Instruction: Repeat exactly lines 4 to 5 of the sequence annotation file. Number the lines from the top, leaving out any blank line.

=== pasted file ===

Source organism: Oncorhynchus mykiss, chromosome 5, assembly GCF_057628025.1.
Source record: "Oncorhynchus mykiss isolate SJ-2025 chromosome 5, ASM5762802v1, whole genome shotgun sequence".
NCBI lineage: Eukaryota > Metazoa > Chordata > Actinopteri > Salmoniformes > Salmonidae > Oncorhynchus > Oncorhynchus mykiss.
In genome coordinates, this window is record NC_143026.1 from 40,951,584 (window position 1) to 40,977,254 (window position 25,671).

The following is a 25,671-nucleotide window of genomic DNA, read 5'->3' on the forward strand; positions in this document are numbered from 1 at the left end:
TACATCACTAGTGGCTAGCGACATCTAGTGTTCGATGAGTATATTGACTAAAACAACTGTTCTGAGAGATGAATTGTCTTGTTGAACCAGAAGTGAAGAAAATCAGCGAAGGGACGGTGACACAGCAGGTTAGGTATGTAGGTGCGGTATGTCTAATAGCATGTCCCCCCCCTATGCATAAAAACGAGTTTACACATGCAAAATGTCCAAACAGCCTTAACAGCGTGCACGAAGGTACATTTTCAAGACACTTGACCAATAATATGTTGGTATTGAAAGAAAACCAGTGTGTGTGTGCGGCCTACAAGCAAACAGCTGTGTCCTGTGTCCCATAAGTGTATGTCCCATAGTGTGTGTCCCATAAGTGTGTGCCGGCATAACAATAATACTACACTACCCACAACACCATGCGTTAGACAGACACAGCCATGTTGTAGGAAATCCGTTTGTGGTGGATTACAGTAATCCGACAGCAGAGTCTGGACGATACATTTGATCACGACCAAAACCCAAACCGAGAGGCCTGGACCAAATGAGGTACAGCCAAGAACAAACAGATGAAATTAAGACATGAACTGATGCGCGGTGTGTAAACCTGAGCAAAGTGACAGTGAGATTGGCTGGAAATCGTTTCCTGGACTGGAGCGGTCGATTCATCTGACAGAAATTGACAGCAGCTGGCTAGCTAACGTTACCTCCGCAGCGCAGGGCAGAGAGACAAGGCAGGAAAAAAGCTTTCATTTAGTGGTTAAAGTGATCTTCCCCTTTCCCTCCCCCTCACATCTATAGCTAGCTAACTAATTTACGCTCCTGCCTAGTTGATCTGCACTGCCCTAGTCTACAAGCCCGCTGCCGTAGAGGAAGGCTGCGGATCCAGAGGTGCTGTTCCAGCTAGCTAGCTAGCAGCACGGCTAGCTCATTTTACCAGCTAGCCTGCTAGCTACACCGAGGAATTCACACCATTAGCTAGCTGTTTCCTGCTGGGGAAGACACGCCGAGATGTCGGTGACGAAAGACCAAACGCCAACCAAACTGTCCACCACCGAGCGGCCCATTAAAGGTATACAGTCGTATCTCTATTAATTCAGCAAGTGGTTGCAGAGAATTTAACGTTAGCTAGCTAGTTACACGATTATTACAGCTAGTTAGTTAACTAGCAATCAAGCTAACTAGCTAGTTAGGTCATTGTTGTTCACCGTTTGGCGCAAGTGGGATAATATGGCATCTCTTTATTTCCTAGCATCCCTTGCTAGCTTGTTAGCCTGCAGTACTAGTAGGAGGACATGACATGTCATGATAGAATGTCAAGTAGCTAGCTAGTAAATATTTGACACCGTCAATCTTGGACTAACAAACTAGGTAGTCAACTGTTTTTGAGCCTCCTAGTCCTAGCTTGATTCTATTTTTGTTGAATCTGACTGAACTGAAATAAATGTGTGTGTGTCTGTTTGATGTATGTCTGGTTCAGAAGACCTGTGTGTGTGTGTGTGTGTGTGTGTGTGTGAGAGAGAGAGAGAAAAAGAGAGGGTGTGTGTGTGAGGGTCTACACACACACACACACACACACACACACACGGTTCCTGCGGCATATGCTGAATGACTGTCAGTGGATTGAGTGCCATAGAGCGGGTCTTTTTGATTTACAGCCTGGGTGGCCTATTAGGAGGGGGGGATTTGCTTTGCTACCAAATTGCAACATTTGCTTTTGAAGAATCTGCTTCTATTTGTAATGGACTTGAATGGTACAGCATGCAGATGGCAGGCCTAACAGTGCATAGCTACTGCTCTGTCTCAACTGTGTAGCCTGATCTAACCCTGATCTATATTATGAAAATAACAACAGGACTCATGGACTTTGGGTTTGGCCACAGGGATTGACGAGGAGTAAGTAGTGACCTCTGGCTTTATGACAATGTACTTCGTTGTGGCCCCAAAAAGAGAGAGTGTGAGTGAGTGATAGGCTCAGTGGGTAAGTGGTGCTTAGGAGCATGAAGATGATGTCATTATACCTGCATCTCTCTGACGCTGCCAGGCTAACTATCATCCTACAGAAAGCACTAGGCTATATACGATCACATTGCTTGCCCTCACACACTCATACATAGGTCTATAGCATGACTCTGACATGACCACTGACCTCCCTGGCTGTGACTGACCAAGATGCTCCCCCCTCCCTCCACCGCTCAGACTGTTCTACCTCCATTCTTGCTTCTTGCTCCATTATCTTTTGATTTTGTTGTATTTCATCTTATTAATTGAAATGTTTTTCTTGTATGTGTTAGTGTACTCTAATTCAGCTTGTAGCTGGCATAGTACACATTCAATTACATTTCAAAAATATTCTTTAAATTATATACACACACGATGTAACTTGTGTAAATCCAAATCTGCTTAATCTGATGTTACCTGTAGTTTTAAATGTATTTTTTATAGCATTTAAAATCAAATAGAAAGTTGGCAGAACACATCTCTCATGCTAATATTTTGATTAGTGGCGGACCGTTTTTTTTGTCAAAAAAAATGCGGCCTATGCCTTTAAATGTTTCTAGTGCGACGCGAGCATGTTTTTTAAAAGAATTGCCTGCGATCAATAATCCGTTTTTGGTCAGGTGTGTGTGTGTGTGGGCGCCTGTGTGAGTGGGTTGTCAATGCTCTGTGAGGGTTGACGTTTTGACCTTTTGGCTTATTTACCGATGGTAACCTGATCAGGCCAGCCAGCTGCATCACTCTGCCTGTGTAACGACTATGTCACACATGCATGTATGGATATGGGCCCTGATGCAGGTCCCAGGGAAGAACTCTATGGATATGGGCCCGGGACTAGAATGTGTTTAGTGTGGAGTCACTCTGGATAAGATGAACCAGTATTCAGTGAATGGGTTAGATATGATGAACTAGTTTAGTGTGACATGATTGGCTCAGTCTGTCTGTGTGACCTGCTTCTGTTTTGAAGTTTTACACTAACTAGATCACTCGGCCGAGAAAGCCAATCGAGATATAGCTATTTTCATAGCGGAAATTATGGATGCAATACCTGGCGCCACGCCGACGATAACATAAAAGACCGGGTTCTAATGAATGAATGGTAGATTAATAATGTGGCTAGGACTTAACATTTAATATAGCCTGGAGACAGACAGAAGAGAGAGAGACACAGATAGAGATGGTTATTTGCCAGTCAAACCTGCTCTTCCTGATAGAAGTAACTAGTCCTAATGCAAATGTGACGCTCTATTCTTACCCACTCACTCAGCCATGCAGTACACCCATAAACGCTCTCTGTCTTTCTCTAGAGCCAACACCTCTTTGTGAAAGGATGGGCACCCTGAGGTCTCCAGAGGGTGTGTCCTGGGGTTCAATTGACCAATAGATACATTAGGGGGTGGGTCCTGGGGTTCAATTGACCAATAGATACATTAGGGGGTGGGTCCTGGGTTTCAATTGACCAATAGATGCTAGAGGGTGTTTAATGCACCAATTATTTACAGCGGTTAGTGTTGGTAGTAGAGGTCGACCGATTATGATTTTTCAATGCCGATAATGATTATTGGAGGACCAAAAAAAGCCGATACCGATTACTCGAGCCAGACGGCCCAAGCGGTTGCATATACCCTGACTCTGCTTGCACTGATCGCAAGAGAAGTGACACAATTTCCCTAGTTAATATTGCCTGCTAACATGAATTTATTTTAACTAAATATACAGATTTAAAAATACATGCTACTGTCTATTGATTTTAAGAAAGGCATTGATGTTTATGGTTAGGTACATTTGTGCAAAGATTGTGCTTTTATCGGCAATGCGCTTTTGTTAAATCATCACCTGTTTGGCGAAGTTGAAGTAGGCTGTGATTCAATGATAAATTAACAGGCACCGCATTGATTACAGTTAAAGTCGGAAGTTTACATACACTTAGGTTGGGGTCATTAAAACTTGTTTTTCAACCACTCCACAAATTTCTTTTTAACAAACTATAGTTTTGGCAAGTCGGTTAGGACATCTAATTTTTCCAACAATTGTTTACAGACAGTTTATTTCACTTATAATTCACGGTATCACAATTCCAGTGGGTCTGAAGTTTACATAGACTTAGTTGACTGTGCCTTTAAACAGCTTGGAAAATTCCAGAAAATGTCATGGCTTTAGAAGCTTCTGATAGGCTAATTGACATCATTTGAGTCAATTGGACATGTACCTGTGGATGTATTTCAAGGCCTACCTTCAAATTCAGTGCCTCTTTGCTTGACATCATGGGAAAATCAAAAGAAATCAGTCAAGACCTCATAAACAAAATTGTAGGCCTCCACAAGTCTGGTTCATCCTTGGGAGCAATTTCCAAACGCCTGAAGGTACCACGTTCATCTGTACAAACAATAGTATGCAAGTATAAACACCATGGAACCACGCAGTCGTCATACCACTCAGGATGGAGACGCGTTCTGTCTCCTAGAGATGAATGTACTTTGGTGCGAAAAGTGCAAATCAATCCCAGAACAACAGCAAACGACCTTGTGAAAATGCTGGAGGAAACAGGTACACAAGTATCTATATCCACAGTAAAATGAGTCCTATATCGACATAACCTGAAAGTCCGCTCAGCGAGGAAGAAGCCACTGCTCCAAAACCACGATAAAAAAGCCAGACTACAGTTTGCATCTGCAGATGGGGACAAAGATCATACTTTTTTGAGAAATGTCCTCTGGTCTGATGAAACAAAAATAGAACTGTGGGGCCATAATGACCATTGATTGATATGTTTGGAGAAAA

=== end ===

In genome coordinates, this window is record NC_143026.1 from 40,951,584 (window position 1) to 40,977,254 (window position 25,671).

The following is a 25,671-nucleotide window of genomic DNA, read 5'->3' on the forward strand; positions in this document are numbered from 1 at the left end: